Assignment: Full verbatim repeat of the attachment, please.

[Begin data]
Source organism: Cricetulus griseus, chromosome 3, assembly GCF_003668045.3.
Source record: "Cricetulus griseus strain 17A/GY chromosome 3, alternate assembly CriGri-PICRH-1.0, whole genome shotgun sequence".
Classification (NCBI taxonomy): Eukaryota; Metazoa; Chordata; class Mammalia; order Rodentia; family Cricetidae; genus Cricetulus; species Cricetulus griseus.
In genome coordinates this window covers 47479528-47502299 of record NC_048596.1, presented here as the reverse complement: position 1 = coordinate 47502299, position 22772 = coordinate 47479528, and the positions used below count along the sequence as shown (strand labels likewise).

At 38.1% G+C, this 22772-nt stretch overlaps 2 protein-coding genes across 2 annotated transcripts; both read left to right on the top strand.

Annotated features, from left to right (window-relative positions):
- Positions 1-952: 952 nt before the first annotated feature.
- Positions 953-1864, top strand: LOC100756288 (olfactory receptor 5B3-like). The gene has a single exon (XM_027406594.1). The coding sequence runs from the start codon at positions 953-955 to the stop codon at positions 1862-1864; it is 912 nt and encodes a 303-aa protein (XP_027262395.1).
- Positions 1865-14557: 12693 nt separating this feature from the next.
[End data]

Source organism: Cricetulus griseus, chromosome 3, assembly GCF_003668045.3.
Source record: "Cricetulus griseus strain 17A/GY chromosome 3, alternate assembly CriGri-PICRH-1.0, whole genome shotgun sequence".
Classification (NCBI taxonomy): Eukaryota; Metazoa; Chordata; class Mammalia; order Rodentia; family Cricetidae; genus Cricetulus; species Cricetulus griseus.
In genome coordinates this window covers 47479528-47502299 of record NC_048596.1, presented here as the reverse complement: position 1 = coordinate 47502299, position 22772 = coordinate 47479528, and the positions used below count along the sequence as shown (strand labels likewise).

At 38.1% G+C, this 22772-nt stretch overlaps 2 protein-coding genes across 2 annotated transcripts; both read left to right on the top strand.

Annotated features, from left to right (window-relative positions):
- Positions 1-952: 952 nt before the first annotated feature.
- Positions 953-1864, top strand: LOC100756288 (olfactory receptor 5B3-like). The gene has a single exon (XM_027406594.1). The coding sequence runs from the start codon at positions 953-955 to the stop codon at positions 1862-1864; it is 912 nt and encodes a 303-aa protein (XP_027262395.1).
- Positions 1865-14557: 12693 nt separating this feature from the next.